Mountain biking can take on many forms, from hot laps on the backyard trail to long, winding singletrack through the alpine. Regardless of the riding style you gravitate toward, nearly every trip out requires you to carry water, snacks, tools, and other gear. The most common carry method is a mountain bike backpack, and below we break down our top picks for 2023. Designs vary pretty widely, and important considerations include carrying comfort, interior volume, water-hauling capacity, and pockets and organization. For more background information, see our comparison table and buying advice below the picks. 

Our Team's Mountain Bike Backpack Picks

Best Overall Mountain Bike Pack

1. Osprey Raptor 10 ($165)

Osprey Raptor 10 mountain bike backpackCapacities: 10, 14L
Weight: 1 lb. 9.4 oz. 
Reservoir included: Yes (2.5L)
What we like: Comfortable and versatile with top-notch organizational features.
What we don’t: Pretty pricey; we’d prefer a stronger magnetic attachment for the bite valve.

With a versatile, do-everything design and plenty of practical features, Osprey’s Raptor 10 and women’s-specific Raven 10 earn our top spot for 2023. We’ve tested multiple variations of the pack over the years, and its all-rounder nature and premium build continue to impress: The Raptor’s 10-liter capacity is spacious enough to fit extra layers, lunch, pads, and a small bike pump for longer rides, but it’s equally easy to compress it for quick lunch laps. For organizing gear, the pocket layout is extremely well sorted with a grand total of 10 zippered and stretch pockets, including a dedicated space for tools with a built-in roll pouch at the base. Carrying comfort is another highlight, and in the techy stuff and during all-day efforts, the wide shoulder straps—Osprey dubs them their “winged” harness—nicely distribute weight and give it a well-balanced feel. Tack on a quality 2.5-liter Hydraulics LT reservoir, best-in-class helmet carry, and burly 210-denier nylon construction, and the Osprey was our runaway favorite.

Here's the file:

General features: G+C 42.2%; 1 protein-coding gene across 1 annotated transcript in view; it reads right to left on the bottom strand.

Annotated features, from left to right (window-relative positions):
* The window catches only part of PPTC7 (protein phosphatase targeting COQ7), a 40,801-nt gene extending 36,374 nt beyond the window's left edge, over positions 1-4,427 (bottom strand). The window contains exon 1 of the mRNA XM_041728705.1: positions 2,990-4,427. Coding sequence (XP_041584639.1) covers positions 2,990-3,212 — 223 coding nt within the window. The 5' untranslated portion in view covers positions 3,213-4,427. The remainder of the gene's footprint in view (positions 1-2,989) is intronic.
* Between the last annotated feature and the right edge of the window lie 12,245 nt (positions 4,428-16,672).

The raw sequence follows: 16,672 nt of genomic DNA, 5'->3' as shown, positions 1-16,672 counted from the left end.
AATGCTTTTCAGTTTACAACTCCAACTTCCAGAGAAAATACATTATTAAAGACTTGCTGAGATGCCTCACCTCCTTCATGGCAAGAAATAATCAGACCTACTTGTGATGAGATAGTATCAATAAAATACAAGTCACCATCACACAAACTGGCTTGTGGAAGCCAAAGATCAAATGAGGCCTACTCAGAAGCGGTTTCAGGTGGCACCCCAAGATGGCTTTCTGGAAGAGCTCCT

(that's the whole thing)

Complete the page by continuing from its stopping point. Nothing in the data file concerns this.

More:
No pack is perfect, however, and we did have a few quibbles with the Raptor and Raven during testing. Specifically, we wish the hydration hose had a stronger magnet where it attaches to your sternum. The bite valve pops off fairly easily, and we’ve found it dangling on a couple occasions mid-descent (one tip: feeding the hose through the stretchy fabric on the sternum strap will keep it close to you if it happens to pop off). Additionally, the hipbelt pockets are set back a little far and can be slightly hard to access, although they’re a nice size for storing small items like snacks or lip balm. Finally, the Raven and Raptor are a healthy investment at $165 for the latest versions. You can save a little with an alternative the CamelBak Mule 12 ($130), but no pack puts it all together as well as the Osprey. And if you need a little extra room, both the Raptor and Raven are offered in a 14-liter version for $175.
See the Osprey Raptor 10  See the Women's Osprey Raven 10


Best Budget Mountain Bike Pack

2. REI Co-op Link 15 L ($80) 

REI Co-op Link 15 L mountain bike packCapacities: 10, 15L
Reservoir included: Yes (2L)
Weight: 1 lb. 6 oz. 
What we like: Nicely appointed and spacious for the price.
What we don’t: Subpar water bladder design.

You can often rely on REI for quality gear at a good discount, but most of their know-how is in the hike and camp spaces. That said, we were pleasantly surprised with their budget-minded bike pack, the Link 15 L. Organization is often compromised among cheap designs—a complaint we had with the $90 Osprey Katari below—but the Link has a large main compartment, designated pouches for your wallet and bike tools, and an included 2-liter water bladder (there’s also nice routing for the tube to snake up and out of the pack). Plus, there’s no shortage of outside pockets, where it’s easy to stow a muddy layer and kneepads mid-ride. It’s true you can’t snug it down as nicely as premium alternatives, and 15 liters is likely overkill for some, but the Link is pretty well balanced thanks to the moderately wide and cushioned hipbelt (most entry-level packs use more basic and less comfortable webbing designs).